Pennsylvania will begin accepting applications Wednesday for a new health care plan designated for uninsured people with pre-existing medical conditions or bad health.

But those eligible should act fast, the state's Insurance Department said.

The temporary program "PA Fair Care," is limited to 3,500 people, and the spots will be filled on a first-come, first-served basis.

"That means once the program is full, a waiting list will be created," said
Rosanne Placey, spokeswoman for the department.

The health care will offer insurance to uninsured adults considered "high risk," she said.

Immediate help: "Full federal health reform is still three years away," said Joel Ario, the state's insurance commissioner. "In the meantime, we are doing everything we can for Pennsylvanians to have access to affordable, quality health care."

People can begin applying online Wednesday, Placey said. Enrollees should have coverage within four to six weeks after their eligibility has been confirmed and the monthly premium has been paid, she said.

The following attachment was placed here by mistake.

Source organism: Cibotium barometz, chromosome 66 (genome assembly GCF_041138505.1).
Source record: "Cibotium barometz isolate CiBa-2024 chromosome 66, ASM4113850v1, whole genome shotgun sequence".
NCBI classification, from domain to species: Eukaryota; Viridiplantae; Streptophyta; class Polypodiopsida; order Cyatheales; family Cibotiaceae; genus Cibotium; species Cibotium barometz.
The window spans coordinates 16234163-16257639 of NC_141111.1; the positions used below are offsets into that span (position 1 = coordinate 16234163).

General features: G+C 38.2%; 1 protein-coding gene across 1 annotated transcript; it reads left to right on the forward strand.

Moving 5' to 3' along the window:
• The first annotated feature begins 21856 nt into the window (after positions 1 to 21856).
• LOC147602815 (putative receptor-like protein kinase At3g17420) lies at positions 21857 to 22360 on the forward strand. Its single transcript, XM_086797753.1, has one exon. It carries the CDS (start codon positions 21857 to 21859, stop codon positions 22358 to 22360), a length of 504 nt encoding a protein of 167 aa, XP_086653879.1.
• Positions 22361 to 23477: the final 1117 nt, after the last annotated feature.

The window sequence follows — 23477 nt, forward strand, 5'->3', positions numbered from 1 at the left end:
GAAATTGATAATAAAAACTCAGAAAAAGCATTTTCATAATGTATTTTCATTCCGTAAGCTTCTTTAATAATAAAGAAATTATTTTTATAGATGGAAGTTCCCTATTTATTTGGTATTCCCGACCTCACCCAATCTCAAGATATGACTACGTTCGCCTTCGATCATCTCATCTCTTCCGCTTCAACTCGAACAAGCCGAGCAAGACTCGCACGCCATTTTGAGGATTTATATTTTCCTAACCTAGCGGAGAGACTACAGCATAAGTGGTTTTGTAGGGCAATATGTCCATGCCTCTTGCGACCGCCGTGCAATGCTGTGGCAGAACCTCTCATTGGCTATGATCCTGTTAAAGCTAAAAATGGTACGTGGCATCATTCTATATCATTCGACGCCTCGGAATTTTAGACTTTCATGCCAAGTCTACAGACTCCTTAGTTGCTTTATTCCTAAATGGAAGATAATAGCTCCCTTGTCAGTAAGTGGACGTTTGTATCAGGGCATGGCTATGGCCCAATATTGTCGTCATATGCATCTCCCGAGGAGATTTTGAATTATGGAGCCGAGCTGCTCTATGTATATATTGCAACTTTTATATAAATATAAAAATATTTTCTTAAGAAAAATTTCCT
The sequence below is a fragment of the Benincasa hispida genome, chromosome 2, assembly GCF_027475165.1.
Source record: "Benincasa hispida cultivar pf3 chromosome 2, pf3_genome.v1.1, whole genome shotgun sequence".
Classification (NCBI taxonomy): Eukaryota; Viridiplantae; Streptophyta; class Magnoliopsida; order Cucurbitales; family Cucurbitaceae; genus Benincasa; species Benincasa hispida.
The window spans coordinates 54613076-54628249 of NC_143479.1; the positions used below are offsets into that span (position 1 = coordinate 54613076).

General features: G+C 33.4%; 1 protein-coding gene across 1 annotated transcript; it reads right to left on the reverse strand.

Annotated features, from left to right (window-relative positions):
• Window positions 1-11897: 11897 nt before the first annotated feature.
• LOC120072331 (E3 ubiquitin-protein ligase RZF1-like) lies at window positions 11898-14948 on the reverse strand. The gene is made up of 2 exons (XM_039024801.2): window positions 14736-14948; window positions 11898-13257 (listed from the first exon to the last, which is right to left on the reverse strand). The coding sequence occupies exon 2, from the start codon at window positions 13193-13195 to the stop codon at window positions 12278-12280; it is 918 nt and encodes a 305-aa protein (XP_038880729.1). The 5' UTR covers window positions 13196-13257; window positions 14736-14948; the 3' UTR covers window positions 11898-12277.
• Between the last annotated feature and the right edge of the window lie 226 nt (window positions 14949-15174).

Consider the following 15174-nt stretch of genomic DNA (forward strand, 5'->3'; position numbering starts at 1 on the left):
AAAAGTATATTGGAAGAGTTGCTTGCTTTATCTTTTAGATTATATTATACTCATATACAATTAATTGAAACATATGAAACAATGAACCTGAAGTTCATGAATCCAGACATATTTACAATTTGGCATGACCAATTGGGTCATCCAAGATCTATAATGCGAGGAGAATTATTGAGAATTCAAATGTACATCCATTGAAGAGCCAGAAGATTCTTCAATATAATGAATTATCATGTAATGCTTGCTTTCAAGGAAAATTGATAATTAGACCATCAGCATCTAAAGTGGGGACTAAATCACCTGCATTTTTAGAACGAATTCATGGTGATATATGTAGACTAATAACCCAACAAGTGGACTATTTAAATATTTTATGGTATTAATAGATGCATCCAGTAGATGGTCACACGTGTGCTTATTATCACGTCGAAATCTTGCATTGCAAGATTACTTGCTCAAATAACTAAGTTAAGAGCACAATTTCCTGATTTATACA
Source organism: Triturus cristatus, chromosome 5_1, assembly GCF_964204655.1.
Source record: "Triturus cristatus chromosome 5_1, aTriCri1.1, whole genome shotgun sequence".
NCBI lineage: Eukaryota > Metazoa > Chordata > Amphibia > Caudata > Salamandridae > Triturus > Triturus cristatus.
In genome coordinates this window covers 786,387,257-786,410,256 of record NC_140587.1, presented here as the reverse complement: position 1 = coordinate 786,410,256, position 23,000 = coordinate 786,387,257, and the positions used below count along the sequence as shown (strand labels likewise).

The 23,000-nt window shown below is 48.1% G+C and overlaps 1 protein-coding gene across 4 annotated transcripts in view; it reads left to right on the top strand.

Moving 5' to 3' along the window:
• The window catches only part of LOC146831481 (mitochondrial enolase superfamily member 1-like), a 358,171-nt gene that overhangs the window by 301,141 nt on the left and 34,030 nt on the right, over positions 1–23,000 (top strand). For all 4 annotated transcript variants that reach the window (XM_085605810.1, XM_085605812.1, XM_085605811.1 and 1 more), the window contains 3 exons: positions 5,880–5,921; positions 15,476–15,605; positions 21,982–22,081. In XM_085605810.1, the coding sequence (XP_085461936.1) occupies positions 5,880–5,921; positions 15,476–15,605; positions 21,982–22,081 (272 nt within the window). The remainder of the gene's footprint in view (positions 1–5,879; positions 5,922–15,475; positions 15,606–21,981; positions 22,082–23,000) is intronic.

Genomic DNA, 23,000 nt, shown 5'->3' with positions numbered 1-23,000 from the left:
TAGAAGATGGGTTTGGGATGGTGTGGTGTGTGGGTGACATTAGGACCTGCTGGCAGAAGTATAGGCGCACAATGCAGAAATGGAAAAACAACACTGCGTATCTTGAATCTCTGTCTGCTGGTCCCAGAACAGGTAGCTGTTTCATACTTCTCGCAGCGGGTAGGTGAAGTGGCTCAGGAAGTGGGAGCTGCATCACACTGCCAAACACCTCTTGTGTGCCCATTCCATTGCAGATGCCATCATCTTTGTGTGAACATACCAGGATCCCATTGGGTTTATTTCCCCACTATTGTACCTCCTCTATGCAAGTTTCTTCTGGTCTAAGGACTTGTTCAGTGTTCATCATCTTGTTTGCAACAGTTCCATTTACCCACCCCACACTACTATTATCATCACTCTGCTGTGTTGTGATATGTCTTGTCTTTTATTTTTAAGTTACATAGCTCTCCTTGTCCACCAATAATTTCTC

PA Fair Care, administered statewide through a contract with Highmark Blue Shield, offers a broad range of benefits, including preventive care, physician services, diagnostic testing, hospitalization, mental health services and prescription medications.

Subsidized premiums are $283.20 a month, plus additional co-pays and coinsurance, the department said.

Requirements: To be eligible for the insurance, one must be a legal resident of United States and the state, have a pre-existing health condition and be uninsured for the previous six months, Placey said.

Eligible individuals may apply for the health plan at www.pafaircare.com. During the process, a Social Security number, driver's license or state ID number, proof of citizenship and identity in the U.S., and proof of a pre-existing condition are all required.

As part of federal health care legislation, many states started taking applications in June for high-risk insurance pools designed for individuals unable to get insurance.

"Health insurers will be prohibited from denying coverage or charging sick people more for insurance in 2014," Ario said. "But people need more options until we get to that point."

--Reach Lauren Whetzel at 505-5433 or lwhetzel@yorkdispatch.com.